| Pollock, Jackson Biography
One of the leading exponents of Abstract Expressionism, particularly the form known as Action Painting. After considerable stylistic experimentation, he developed about 1947 the radical "drip painting" technique that became his hallmark.
Born in Cody, Wyoming, Jackson Pollock moved to New York City in 1930 to study at the Art Students League with American artist Thomas Hart Benton. Jackson Pollock's early oil paintings, realistic scenes of life in America, clearly reflect Benton's influence. As his career progressed, Jackson Pollock rejected his teacher's representational subject matter, but retained Benton's emphasis on rhythmic, dynamic composition. In New York, Jackson Pollock was also exposed to the work of Mexican mural painters Jose Clemente Orozco and David Alfaro Siqueiros. Their experimental techniques, large scale, and use of industrial paints had a lasting impact on Pollock's work.
The surrealism movement was another significant influence upon Jackson Pollock, whose ideas about the relevance of the unconscious to artistic creativity coincided with his own experience.
In 1945 he married the painter Lee Krasner After moving to a larger studio on Long Island in 1947, Jackson Pollock began creating his characteristic large-scale abstractions. He placed the canvas on the floor, attacked it from all directions, and poured paint directly on it. His new method resulted in part from his interest in Native American sand paintings, which are created on the ground with sand of various colors let loose from the hand. Typical of this period, Autumn Rhythm (1950, Metropolitan Museum of Art, New York City) is clearly abstract, since it makes no direct reference to the external world.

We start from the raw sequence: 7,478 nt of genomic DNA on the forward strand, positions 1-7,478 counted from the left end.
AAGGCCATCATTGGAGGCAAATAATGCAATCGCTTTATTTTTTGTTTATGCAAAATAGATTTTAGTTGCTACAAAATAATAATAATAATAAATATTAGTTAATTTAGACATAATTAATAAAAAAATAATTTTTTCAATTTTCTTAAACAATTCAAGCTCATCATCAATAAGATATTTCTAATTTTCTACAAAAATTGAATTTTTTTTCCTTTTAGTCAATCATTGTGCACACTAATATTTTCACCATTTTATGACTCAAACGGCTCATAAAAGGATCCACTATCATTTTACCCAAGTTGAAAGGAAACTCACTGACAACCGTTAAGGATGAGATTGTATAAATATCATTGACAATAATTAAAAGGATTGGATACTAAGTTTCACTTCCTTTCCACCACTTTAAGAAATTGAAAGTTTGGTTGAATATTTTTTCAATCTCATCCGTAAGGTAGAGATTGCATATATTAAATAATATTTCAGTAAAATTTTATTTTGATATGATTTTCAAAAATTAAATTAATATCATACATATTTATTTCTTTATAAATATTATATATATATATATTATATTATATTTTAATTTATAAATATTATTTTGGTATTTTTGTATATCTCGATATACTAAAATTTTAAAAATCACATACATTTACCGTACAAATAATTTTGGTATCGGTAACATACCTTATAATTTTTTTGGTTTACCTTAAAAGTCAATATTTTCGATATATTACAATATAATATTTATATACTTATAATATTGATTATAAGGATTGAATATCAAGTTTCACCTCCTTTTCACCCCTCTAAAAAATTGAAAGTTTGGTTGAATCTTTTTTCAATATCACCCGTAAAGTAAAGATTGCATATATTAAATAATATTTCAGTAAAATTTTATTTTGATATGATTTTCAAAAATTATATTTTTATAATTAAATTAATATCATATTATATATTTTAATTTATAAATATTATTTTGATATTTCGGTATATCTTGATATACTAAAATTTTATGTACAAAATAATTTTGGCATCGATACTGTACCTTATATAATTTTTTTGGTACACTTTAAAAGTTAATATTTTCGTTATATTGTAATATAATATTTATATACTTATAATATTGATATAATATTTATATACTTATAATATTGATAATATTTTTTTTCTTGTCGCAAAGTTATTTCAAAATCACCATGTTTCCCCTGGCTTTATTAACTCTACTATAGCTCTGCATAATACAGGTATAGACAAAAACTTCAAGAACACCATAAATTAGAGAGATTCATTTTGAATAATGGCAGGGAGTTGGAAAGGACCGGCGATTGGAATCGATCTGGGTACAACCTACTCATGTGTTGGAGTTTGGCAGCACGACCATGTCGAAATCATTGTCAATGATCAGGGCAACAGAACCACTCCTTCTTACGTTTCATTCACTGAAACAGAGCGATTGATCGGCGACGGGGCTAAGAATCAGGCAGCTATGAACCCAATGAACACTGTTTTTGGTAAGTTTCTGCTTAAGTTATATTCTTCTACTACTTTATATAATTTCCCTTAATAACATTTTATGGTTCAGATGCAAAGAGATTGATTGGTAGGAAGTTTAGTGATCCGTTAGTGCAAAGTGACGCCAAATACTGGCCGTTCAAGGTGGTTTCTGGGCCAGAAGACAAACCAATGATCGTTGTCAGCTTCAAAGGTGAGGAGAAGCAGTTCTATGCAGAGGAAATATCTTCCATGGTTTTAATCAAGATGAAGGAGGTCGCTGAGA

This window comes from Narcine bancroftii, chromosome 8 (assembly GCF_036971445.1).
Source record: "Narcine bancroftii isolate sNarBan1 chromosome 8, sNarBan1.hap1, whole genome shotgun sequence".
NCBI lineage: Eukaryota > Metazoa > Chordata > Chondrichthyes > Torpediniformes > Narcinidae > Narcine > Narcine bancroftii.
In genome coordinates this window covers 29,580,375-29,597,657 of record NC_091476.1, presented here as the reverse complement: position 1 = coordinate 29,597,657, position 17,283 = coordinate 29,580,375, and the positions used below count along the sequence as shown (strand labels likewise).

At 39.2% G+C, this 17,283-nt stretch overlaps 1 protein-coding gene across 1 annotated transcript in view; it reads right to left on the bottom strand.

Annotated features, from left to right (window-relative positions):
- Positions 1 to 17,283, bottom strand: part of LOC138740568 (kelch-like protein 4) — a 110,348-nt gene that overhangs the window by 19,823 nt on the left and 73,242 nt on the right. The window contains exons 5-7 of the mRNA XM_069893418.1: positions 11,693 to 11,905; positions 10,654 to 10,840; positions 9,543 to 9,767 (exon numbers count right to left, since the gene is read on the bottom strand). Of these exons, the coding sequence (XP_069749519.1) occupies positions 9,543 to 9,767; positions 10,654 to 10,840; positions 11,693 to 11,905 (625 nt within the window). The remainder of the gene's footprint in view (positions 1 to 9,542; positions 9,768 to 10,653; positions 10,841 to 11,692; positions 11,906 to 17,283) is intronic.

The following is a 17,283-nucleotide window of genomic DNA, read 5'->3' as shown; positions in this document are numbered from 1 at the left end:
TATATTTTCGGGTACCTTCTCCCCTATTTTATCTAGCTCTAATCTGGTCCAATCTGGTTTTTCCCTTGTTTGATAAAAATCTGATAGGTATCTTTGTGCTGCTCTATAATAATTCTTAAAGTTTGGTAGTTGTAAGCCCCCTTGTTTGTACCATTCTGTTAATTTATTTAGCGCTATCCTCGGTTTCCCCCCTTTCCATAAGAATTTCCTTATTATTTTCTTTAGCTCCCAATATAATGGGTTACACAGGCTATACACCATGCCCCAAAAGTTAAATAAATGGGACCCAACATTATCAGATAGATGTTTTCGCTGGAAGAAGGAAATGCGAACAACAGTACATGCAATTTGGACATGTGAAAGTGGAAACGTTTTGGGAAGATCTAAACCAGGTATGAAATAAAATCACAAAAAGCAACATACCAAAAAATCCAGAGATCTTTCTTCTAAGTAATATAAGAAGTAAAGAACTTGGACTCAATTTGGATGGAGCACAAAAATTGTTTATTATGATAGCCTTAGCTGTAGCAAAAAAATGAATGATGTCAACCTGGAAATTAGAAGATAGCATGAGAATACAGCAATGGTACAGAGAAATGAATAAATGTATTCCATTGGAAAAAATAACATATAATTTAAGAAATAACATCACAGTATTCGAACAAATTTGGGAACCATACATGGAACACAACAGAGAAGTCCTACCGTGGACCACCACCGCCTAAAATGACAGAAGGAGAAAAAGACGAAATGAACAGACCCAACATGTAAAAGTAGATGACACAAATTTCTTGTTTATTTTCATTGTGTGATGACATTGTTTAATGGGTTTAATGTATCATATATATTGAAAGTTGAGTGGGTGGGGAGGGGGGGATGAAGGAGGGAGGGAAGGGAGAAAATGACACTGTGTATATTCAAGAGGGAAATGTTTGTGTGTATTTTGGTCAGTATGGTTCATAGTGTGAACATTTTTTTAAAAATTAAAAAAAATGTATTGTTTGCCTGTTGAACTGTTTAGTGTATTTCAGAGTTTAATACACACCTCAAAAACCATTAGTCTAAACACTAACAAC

Although his dripping technique remained unchanged, Jackson Pollock reverted to figuration in 1951. In Portrait and a Dream (1953, Dallas Museum of Art, Texas), for example, interlaced streams of black paint on the left side of the canvas are fully abstract, but on the right side these black lines form a woman's head, which Jackson Pollock then filled in with patches of red, yellow, pink, and gray. He became less productive in the last years of his life, and died in an automobile accident in 1956.
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